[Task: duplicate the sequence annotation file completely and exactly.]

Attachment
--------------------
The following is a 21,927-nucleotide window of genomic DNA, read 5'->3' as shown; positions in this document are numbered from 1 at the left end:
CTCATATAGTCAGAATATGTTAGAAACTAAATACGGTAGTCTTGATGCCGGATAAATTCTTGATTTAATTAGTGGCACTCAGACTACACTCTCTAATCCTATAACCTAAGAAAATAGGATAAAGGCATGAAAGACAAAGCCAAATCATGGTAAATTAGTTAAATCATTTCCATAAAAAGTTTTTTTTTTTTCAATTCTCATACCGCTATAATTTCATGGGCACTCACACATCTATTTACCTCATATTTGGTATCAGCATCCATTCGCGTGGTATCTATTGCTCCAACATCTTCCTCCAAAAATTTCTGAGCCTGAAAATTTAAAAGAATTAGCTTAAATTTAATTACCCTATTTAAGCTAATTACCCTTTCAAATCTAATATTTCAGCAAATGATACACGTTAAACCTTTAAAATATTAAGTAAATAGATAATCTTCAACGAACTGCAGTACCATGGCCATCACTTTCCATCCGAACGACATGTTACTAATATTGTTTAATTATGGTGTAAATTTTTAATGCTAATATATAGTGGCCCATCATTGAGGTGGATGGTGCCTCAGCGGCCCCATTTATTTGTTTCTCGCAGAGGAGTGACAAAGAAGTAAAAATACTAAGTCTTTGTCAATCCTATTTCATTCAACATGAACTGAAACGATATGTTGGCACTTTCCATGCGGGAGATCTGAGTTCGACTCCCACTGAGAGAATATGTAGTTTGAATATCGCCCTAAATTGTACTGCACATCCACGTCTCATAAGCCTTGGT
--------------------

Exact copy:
The following is a 21,927-nucleotide window of genomic DNA, read 5'->3' as shown; positions in this document are numbered from 1 at the left end:
CTCATATAGTCAGAATATGTTAGAAACTAAATACGGTAGTCTTGATGCCGGATAAATTCTTGATTTAATTAGTGGCACTCAGACTACACTCTCTAATCCTATAACCTAAGAAAATAGGATAAAGGCATGAAAGACAAAGCCAAATCATGGTAAATTAGTTAAATCATTTCCATAAAAAGTTTTTTTTTTTTCAATTCTCATACCGCTATAATTTCATGGGCACTCACACATCTATTTACCTCATATTTGGTATCAGCATCCATTCGCGTGGTATCTATTGCTCCAACATCTTCCTCCAAAAATTTCTGAGCCTGAAAATTTAAAAGAATTAGCTTAAATTTAATTACCCTATTTAAGCTAATTACCCTTTCAAATCTAATATTTCAGCAAATGATACACGTTAAACCTTTAAAATATTAAGTAAATAGATAATCTTCAACGAACTGCAGTACCATGGCCATCACTTTCCATCCGAACGACATGTTACTAATATTGTTTAATTATGGTGTAAATTTTTAATGCTAATATATAGTGGCCCATCATTGAGGTGGATGGTGCCTCAGCGGCCCCATTTATTTGTTTCTCGCAGAGGAGTGACAAAGAAGTAAAAATACTAAGTCTTTGTCAATCCTATTTCATTCAACATGAACTGAAACGATATGTTGGCACTTTCCATGCGGGAGATCTGAGTTCGACTCCCACTGAGAGAATATGTAGTTTGAATATCGCCCTAAATTGTACTGCACATCCACGTCTCATAAGCCTTGGT